The campground and boat ramp will reopen once hazard trees are removed - likely in 2024. Reservations for this season will be refunded.

Boating access to Wickiup Reservoir will be available at North Wickiup Boat Ramp, Sheep Bridge Boat Launch and West South Twin Boat Launch. Camping options in the area include North Twin Lake Campground, Sheep Bridge Campground, South Twin Lake Campground and West South Twin Campground.

Additionally, hazard tree inspectors identified more than 300 hazard trees within Paulina Lake Campground. Crews removed a majority of these trees last fall; however, some hazard tree removal work remains. The remaining tree work will resume as soon as snow levels permit this spring. In anticipation of this work, the opening date for Paulina Lake Campground will be delayed by two weeks to June 30. Visitors with camping reservations between June 16 and June 29, will receive a full refund from Recreation.gov.


Gull Point Campground file photo

One Hurt In Snowmobile Crash Near Elk Lake Lodge

BEND, OR -- A snowmobile rider was flown to the hospital Sunday night, following a crash near Elk Lake Lodge.

Deschutes County Search and Rescue was dispatched at about 7:30 p.m., and says the snowmobile slammed into a tracked snow vehicle stopped on Cascade Lakes Highway. Speed appears to have been a factor in the crash. The rider was thrown about a hundred feet and his vehicle caught fire.

The driver of the tracked vehicle is an Elk Lake Lodge employee and was not hurt. Other lodge workers responded with cold-weather gear for the two people involved.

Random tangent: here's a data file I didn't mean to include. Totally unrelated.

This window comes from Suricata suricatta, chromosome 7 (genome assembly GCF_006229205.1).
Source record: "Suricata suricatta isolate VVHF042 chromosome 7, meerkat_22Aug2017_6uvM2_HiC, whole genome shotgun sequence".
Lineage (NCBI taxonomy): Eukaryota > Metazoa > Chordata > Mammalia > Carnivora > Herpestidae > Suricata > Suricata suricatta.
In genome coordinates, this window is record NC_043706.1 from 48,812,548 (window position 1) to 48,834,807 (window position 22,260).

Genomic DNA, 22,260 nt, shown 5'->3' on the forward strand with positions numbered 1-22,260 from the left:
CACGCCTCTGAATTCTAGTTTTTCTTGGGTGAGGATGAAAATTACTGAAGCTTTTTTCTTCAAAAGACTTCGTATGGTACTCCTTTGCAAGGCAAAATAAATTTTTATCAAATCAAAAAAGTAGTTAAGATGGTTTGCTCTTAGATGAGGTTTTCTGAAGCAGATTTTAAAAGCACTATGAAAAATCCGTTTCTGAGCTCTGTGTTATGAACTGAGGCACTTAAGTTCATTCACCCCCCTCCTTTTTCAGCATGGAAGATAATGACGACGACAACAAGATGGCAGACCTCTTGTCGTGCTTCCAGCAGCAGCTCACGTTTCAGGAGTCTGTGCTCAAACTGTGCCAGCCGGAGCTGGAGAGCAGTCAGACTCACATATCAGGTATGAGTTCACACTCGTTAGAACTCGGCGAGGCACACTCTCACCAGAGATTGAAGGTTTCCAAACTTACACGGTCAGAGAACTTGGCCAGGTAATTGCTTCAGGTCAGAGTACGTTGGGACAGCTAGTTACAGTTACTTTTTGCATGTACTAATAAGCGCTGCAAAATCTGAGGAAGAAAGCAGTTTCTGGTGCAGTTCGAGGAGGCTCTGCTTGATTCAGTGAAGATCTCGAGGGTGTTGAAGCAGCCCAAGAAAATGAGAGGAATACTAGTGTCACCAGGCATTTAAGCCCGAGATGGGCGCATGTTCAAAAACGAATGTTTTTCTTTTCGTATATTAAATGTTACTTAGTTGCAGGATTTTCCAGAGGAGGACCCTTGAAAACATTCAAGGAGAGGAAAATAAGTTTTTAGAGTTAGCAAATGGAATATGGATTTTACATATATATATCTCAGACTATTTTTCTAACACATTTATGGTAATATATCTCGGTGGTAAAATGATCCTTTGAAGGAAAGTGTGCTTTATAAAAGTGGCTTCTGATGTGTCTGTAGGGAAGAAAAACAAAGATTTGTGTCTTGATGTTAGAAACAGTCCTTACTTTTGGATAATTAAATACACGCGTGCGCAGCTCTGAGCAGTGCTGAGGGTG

Chang Proposes Using Room Tax Dollars For Housing

BEND, OR -- Following the Governor’s executive order aimed at increasing affordable housing, one Deschutes County Commissioner wants to approach the issue locally this year.

Commissioner Phil Chang says the county could help mitigate the rising cost of land, construction, and System Development Charges, “Take all those three things and add them up, and it’s really hard to deliver a unit of housing that’s attainable to our local workers. So, we have to buy down those costs somehow, in order to make more housing attainable for more people and to build more housing.”

He’s proposing the county use some of the revenue generated by the Transient Room Tax, the fee paid by visitors at hotels and resorts. 

TRT dollars go to the Sheriff’s Office, Sunriver Service District, and the Fairgrounds, but millions remain unallocated. Much of the unallocated funds will likely be used for reconstruction of the courthouse, now expected to cost $40 million.

“There was a decision made about five or six years ago to reduce our assessed property tax rate by three cents, and then three cents again. If we hadn’t done that, we would probably have about $10 million in the bank for our capital reserve right now, to put towards the courthouse project,” says Chang adding he hopes TRT money will be left over for workforce housing following the courthouse expansion, “In the ideal world, I would like us to not use all of it. Because this housing need is so critical for our community. A lack of workers, which is driven by a lack of housing opportunities is breaking our local businesses.”